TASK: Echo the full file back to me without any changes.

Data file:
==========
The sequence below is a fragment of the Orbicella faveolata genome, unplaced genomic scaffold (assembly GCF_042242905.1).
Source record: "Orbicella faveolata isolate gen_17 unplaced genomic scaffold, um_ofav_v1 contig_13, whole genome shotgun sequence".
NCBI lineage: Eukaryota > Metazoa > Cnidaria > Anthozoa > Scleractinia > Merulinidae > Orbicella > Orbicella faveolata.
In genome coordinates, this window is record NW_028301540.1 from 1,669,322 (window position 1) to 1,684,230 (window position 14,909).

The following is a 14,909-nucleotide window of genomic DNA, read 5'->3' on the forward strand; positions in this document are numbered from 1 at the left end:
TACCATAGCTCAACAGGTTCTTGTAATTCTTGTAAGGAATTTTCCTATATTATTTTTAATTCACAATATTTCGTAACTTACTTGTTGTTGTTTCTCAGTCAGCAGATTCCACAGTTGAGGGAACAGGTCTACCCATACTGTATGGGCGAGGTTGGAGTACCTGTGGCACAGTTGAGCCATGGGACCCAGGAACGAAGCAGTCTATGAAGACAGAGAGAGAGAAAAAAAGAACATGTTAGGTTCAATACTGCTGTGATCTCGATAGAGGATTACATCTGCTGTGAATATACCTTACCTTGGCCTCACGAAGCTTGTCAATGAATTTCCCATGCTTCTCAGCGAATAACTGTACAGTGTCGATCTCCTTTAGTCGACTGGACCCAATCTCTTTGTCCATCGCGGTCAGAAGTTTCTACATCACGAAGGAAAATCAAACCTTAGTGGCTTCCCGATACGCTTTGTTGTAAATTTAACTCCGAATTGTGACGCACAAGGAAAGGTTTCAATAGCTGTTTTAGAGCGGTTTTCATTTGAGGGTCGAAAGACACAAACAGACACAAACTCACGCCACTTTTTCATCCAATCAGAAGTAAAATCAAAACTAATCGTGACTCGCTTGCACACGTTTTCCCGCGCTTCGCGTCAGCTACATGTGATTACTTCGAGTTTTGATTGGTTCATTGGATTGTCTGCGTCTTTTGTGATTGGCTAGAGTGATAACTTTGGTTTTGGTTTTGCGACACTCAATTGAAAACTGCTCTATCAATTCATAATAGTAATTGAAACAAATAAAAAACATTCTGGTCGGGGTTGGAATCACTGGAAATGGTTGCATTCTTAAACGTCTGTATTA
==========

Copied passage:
The sequence below is a fragment of the Orbicella faveolata genome, unplaced genomic scaffold (assembly GCF_042242905.1).
Source record: "Orbicella faveolata isolate gen_17 unplaced genomic scaffold, um_ofav_v1 contig_13, whole genome shotgun sequence".
NCBI lineage: Eukaryota > Metazoa > Cnidaria > Anthozoa > Scleractinia > Merulinidae > Orbicella > Orbicella faveolata.
In genome coordinates, this window is record NW_028301540.1 from 1,669,322 (window position 1) to 1,684,230 (window position 14,909).

The following is a 14,909-nucleotide window of genomic DNA, read 5'->3' on the forward strand; positions in this document are numbered from 1 at the left end:
TACCATAGCTCAACAGGTTCTTGTAATTCTTGTAAGGAATTTTCCTATATTATTTTTAATTCACAATATTTCGTAACTTACTTGTTGTTGTTTCTCAGTCAGCAGATTCCACAGTTGAGGGAACAGGTCTACCCATACTGTATGGGCGAGGTTGGAGTACCTGTGGCACAGTTGAGCCATGGGACCCAGGAACGAAGCAGTCTATGAAGACAGAGAGAGAGAAAAAAAGAACATGTTAGGTTCAATACTGCTGTGATCTCGATAGAGGATTACATCTGCTGTGAATATACCTTACCTTGGCCTCACGAAGCTTGTCAATGAATTTCCCATGCTTCTCAGCGAATAACTGTACAGTGTCGATCTCCTTTAGTCGACTGGACCCAATCTCTTTGTCCATCGCGGTCAGAAGTTTCTACATCACGAAGGAAAATCAAACCTTAGTGGCTTCCCGATACGCTTTGTTGTAAATTTAACTCCGAATTGTGACGCACAAGGAAAGGTTTCAATAGCTGTTTTAGAGCGGTTTTCATTTGAGGGTCGAAAGACACAAACAGACACAAACTCACGCCACTTTTTCATCCAATCAGAAGTAAAATCAAAACTAATCGTGACTCGCTTGCACACGTTTTCCCGCGCTTCGCGTCAGCTACATGTGATTACTTCGAGTTTTGATTGGTTCATTGGATTGTCTGCGTCTTTTGTGATTGGCTAGAGTGATAACTTTGGTTTTGGTTTTGCGACACTCAATTGAAAACTGCTCTATCAATTCATAATAGTAATTGAAACAAATAAAAAACATTCTGGTCGGGGTTGGAATCACTGGAAATGGTTGCATTCTTAAACGTCTGTATTA